As you might guess from the above, this is another Malthusian Doom book, sort of.
“There can be only one answer — living room! Room to grow, room to raise families, broad acres of fertile grain, room for parks and schools and homes. We have over five billion human souls on this planet; it was crowded to the point of marginal starvation more than a century ago with only half that number. Yet this afternoon there are a quarter of a million more of us than there were at this same hour yesterday —ninety million more people each year.
The interesting thing about that is that the growth rate is something like 2% a year; a doubling time of about 35 years. The fact that the population has only doubled in the last century tells us that in fact this rate must be atypically high, presumably due to Malthusian limits since overcome. Despite the tragedies inherent in the legions of implied dead in the quoted paragraph, the people of America in this book still persist in breeding like rabbits, a grim condemnation of cultural stasis.
Speaking of cultural stasis, there is this from Pat to Tom:
But now you must buckle down and assume your responsibilities in the family business.” He stopped and breathed heavily, then went on more softly, almost to himself. “I had no sons, I have no grandsons; I’ve had to carry the burden alone.
Pat does have descendents. He just doesn’t have male descendents. It is true that Vicky comes across as strong willed but the way she will exert her will is by controlling her husband, Tom, like that’s hard. I know someone could argue “well, some societies are egregiously sexist and Pat’s a dick besides” but I cannot think of a single Heinlein where the sexism breaks in the women’s favour.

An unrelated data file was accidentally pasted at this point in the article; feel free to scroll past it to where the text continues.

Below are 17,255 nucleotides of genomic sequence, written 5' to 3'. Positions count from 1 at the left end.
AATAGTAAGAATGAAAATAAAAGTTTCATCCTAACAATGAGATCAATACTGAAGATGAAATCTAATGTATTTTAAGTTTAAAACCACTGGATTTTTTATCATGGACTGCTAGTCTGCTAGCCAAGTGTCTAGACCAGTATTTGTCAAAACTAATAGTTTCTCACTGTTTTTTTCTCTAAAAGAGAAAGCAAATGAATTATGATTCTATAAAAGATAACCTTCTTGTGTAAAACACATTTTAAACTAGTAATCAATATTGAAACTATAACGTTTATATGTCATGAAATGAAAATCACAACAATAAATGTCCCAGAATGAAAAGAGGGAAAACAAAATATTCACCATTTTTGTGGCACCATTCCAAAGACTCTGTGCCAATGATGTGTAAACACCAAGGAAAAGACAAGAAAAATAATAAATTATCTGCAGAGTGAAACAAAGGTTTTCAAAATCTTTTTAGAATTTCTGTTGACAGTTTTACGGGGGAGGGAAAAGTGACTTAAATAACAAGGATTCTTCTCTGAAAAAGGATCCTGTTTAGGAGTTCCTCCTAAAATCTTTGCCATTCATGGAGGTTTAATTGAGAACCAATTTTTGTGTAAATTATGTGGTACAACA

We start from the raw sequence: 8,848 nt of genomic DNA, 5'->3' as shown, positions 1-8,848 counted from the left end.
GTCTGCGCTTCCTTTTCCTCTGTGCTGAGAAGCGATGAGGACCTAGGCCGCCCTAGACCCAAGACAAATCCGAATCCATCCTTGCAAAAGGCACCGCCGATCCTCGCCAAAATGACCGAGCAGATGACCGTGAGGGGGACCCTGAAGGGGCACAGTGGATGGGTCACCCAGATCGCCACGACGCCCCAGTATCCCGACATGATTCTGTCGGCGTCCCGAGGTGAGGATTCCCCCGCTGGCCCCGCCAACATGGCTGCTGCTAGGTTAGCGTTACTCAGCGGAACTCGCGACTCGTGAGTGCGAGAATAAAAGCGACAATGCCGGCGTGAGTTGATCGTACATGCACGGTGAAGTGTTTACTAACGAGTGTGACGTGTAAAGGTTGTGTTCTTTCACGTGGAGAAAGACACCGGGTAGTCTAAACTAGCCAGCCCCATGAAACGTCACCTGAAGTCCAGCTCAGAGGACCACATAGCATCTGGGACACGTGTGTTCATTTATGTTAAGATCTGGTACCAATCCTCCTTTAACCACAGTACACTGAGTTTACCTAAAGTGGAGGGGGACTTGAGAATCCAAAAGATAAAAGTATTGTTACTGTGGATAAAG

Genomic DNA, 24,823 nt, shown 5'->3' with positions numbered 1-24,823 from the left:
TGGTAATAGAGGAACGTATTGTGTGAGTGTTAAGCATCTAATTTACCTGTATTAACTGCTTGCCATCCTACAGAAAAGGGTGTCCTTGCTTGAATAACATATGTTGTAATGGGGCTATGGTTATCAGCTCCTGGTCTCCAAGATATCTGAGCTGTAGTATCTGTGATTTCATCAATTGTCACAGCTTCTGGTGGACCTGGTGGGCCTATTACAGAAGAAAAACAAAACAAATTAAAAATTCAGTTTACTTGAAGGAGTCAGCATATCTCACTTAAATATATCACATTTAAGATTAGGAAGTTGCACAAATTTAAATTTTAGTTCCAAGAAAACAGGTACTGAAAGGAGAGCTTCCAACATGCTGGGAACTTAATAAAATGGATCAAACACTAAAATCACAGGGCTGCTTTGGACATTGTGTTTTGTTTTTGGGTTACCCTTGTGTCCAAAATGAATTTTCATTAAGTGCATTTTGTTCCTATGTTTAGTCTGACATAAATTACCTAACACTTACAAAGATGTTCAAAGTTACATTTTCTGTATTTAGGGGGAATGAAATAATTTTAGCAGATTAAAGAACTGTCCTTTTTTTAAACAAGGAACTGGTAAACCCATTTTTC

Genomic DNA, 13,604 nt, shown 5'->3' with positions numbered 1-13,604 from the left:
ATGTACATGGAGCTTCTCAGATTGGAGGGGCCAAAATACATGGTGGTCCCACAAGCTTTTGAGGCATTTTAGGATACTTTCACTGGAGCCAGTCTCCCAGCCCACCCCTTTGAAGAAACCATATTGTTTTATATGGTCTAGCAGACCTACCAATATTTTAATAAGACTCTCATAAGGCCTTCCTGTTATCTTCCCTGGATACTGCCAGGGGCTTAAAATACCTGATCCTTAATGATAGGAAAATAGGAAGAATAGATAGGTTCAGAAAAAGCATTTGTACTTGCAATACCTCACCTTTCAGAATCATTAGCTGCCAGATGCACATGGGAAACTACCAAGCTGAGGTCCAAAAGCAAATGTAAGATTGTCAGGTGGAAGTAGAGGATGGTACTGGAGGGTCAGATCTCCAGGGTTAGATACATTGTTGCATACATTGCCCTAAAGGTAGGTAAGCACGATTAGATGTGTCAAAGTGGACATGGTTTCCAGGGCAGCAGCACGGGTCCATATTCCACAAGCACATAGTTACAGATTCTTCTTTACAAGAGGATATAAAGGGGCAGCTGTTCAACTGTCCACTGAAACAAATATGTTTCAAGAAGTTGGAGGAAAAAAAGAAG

On a related matter, not only is the saintly old African American on board is called “Uncle” but he also turns out to be one of the crew who never got to have had any schooling. Uncle Alfred does manage to show the other telepaths how to seem obedient and submissive while maneuvering the boss into a position where they have to give someone like Uncle Alfred what he wants. Yeah. It’s not Farnham’s Freehold but I think you can see Farnham’s Freehold way off in the distance.
Speaking of foreshadowing: in 1941’s Methuselah’s Children, protagonist Lazarus Long gets squicked by the idea of being romantically involved with a distant relative. In contrast, Tom has no such problem hooking up with his grand-niece Vicky, someone with whom he has shared an intimate mental connection since she was an infant. For those of you going “ew”, Heinlein got much worse in the 1960s- so so much worse — so if this bit bothers you, go read some of the later stuff and the Tom/Vicky pairing will seem comparatively innocent.
I’m left dissatisfied with this. Aside from the games with the unreliable narrator, those elements that are not recapitulations from earlier books are regrettable. It’s almost a regression and I was left with the impression of something like a trunk novel. I know the next book is better so I am left to wonder what exactly went wrong with the genesis of this novel.
- The loss of the Vasco de Gama serves two purposes. One, it underlines how dangerous exploration is. Second, it ensures that Lewis and Clarke and not the Vasco de Gama – headed for Alpha Centauri – is the first to find an Earth-like world.